Art, Honour, and Ridicule: Asafo Flags from Southern Ghana | Patricia Harris Gallery of Textiles and Costumes

  • A red flag with a large black whale and a schooner.
    Made for an unidentified Fante Nynkumase Company between 1925 and 1950. This flag depicts the idea that technological superiority may often overcome natural strength.
  • Man stands in a room with heaps of fabric.
    Flag maker Baba Issaka in his workshop in Swedru in August 2014.
  • Man dances and waves flag with a group of spectators.
    Flag dancer from Dentsifo No.2 Company Gomoa Dago performing during the 2014 Akwambo festival.
  • Man dancing with flag.
    The Ghanaian flag is an emblem frequently used in Asafo displays. Here a dancer from Tuafo No 1 Company Gomoa Dago performs with the national flag during the 2014 Akwambo festival.
  • Flags hanging from a wire stretched between street poles.
    Asafo flags strung from the shrine of Dentsifo No.2 Company Gomoa Dago on the second day of the 2014 Akwambo festival.

Art, Honour, and Ridicule: Asafo Flags from Southern Ghana

Until September 4, 2017

The ROM’s new exhibition, Art, Honour, and Ridicule: Asafo Flags from Southern Ghana takes a historical and contemporary look at Asafo flags. These flags are the insignia created for the numerous military Asafo companies of the Fante states along the coast of Southern Ghana. Historically, Asafo companies were in charge of the safety and protection of the local community as well as warfare. Today they act as the vibrant core of local communities. Their flags depict narratives of pride, wisdom, and defiant messages to enemies and are sacred objects depicting the spirit and history of a company.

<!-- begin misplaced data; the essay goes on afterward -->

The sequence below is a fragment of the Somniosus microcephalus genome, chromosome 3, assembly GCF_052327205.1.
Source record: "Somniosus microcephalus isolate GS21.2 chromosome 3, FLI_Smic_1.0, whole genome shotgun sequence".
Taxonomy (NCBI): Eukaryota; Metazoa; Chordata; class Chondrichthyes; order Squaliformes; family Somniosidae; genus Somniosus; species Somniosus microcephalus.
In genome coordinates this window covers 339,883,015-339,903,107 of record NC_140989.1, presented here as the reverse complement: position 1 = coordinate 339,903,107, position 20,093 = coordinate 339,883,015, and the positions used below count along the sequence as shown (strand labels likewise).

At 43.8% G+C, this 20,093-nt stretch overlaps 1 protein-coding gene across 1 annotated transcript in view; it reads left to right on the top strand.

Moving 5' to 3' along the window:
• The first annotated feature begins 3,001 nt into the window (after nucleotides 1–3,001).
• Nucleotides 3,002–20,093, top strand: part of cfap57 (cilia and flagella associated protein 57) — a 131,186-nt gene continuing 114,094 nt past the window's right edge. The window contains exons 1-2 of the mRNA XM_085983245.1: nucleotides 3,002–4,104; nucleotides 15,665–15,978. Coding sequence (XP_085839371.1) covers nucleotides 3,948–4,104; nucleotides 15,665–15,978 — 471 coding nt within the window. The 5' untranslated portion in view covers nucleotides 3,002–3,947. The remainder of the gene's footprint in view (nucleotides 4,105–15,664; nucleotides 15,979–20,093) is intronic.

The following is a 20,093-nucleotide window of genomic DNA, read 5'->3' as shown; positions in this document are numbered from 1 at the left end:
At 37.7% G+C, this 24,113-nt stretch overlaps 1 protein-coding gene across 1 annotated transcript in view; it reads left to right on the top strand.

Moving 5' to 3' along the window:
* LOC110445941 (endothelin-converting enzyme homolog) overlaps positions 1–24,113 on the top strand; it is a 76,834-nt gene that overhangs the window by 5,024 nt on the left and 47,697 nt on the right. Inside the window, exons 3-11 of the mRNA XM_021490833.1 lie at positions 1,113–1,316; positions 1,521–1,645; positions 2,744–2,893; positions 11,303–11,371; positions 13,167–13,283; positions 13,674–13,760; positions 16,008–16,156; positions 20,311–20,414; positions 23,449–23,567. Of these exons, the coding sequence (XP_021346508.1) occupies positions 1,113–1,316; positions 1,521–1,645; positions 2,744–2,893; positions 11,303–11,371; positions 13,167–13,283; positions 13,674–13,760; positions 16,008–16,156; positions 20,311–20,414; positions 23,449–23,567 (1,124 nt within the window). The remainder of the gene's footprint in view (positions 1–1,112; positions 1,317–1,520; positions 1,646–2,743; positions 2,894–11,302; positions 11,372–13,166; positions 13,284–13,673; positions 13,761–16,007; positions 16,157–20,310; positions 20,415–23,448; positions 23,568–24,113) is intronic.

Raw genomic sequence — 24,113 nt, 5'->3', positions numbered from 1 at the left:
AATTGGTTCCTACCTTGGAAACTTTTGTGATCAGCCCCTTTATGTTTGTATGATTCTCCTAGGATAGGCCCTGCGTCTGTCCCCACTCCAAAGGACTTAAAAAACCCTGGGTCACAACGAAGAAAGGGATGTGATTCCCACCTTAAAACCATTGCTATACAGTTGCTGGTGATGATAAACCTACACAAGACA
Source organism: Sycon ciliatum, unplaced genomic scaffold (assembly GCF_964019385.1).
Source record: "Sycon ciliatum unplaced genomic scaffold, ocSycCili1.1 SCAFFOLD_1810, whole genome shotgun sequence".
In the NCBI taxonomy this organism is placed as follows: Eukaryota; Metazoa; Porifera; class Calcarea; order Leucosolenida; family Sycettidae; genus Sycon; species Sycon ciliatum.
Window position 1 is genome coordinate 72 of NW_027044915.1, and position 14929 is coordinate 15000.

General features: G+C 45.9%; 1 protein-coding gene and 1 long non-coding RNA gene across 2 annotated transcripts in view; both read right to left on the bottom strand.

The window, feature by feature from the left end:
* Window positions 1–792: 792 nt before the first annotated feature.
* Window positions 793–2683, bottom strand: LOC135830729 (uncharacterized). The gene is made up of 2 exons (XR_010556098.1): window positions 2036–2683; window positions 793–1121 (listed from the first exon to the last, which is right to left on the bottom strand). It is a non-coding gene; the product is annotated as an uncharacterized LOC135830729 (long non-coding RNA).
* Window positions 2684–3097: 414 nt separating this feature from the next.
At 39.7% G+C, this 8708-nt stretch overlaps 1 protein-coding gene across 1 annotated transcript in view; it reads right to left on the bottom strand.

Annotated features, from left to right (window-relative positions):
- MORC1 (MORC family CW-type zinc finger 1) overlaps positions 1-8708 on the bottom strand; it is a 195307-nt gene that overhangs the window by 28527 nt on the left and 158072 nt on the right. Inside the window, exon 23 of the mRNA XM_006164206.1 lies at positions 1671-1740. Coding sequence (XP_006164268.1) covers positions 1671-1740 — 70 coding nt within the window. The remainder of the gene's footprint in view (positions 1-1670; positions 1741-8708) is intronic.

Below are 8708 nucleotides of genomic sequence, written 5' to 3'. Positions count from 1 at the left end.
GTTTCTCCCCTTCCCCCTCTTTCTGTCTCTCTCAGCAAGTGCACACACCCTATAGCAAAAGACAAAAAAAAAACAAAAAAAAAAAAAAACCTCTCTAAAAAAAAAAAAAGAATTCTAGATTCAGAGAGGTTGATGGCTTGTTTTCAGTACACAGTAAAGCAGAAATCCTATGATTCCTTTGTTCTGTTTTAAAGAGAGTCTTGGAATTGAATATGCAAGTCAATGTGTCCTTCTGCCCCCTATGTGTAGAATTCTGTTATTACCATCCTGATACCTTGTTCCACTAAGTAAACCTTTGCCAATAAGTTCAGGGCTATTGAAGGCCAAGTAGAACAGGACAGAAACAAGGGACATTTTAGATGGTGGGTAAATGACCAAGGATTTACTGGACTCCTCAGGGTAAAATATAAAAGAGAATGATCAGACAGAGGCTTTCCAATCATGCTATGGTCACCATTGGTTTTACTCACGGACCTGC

Featuring stunning handcrafted flags, brilliant costumes, artifacts and stirring videos, Art, Honour, and Ridicule: Asafo Flags of South Ghana, brings life to the amazing stories behind the Asafo flags and the people who conceive and wave them.

Staff

Silvia Forni

Curator (African Arts and Cultures)

Comments

Comment by Ana Beltrame

I would like to know, if possible, why did you add the word "ridicule" to the title of the Asafo flags exhibition. It's different, it's unusual, but I can't see any particular ridicule on it.

I respect your opinion, for certainly you know much more than I, so I would appreciate if you explain me what is seen as ridicule in the Asafo flags.

Comment by Lead Concierge

Asafo flags are often used as a way to ridicule opponents. They send defiant messages by which one company asserts their superiority over others, often metaphorically portraying their opponents as helpless and foolish.  Thus ridicule is very much part of the visual and performative dimensions of these artworks.

Comment by Lead Concierge

The catelogue for this exhibition is scheduled to be on sale in our store at the end of April.